The Wee Bannock

By Ada M. Skinner and Eleanor L. Skinner

One day an old woman made two fine oatmeal cakes and put them before the fire to toast.

“What fine bannocks!” said her husband when he saw them. “There is nothing I like better than a good oatmeal bannock.”

He picked up one of the cakes, broke it in two, and began to eat it. Then

Out of the door the other cake ran,
Crying out, “Catch me if you can!”

When the old woman saw the other wee bannock running away she ran after it, but she could not catch it.

Down the road and over the hill rolled the wee bannock, until it came to a cottage where a farmer’s wife was churning. She was almost ready to take the butter from the churn. Her boy Jack stood near, watching. The door of the cottage stood wide open. Something rolled in and wheeled around the kitchen as fast as it could go.

“Look, mother! What’s that?” cried Jack.

“A wee bannock, lad,” she said. “Come, we’ll catch it and eat it with butter for dinner.”

Away they started after the little cake. Jack upset the churn and the buttermilk ran all over the room. Then

Out of the door the wee bannock ran,
Crying out, “Catch me if you can!”

Down the road and across the fields rolled the wee bannock. Soon it came to a mill. The miller was filling a sack with meal, and his boy was waiting to take it to the village. The door of the mill stood open. Something rolled in and wheeled around the mill as fast as it could go.

“Look, lad, a wee bannock!” said the miller. “Come, we’ll catch it for dinner.”

Away they started after the little cake. Jamie upset the sack and the meal poured out on the floor of the mill. Then

Out of the door the wee bannock ran,
Crying out, “Catch me if you can!”

Down the road and through the village rolled the wee bannock. Soon it came to a blacksmith’s shop. The smith was shoeing a horse for the farmer. The door of the shop stood open. Something rolled in and wheeled around the floor as fast as it could go.

“Oh, look! What’s that?” cried the farmer.

“A wee bannock, man,” said the blacksmith. “Come, we’ll catch it and have a fine lunch.”

Away they started after the little cake. It rolled around the anvil and then hid behind some iron in one corner of the shop.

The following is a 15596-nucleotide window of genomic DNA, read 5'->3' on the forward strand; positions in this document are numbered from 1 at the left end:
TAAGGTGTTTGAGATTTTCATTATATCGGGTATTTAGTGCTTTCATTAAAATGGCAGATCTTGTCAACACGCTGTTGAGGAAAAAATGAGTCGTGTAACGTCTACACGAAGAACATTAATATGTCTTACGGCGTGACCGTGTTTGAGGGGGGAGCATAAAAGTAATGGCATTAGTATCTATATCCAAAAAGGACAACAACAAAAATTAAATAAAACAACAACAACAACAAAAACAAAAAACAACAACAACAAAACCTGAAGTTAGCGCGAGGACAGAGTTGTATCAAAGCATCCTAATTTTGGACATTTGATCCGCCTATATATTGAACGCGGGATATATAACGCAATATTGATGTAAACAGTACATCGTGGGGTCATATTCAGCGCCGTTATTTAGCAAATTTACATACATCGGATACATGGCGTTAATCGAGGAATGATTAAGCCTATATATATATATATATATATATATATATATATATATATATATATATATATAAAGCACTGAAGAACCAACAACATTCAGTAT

“We’ll move every bit of the iron,” said the blacksmith. As they did so something slipped out from the heap, and

Out of the door the wee bannock ran,
Crying out, “Catch me if you can!”

Down the road and up the hill rolled the wee bannock. Soon it came to a shepherd’s cottage. The shepherd’s wife was making porridge for supper, and the shepherd was mending his crook. The door of the cottage stood open. Something rolled in and wheeled around the room as fast as it could go.

“Look! What’s that?” cried the shepherd.

“A wee bannock,” said his wife. “We’ll catch it and eat it with our porridge.”

Away they started after the little cake. It rolled under the table and stood by the wall.

“Pull it out with your crook,” said his wife, “and I’ll throw my spoon at it.”

The shepherd reached under the table with his crook. But when the wife took her spoon out of the pot she upset the porridge. Then

Out of the door the wee bannock ran,
Crying out, “Catch me if you can!”

Down the hill rolled the wee bannock.

“I’ve had a long, long run,” it said. “I’ll rest until to-morrow, for I’m very tired. I’ll sleep behind those bushes by the brook.” And away it rolled.

“What is this coming over the field?” said a sly fox who was under the bushes. “A wee bannock! A fine supper for me!”

He lay very still. The wee bannock rolled slowly toward the bushes. Snap! Down the fox’s throat it went, and it hadn’t time to cry out, “Catch me if you can!”

From Nursery tales from many lands, by Ada M. Skinner and Eleanor L. Skinner.
New York, Chicago, Boston: Charles Scribner's Sons, 1917.

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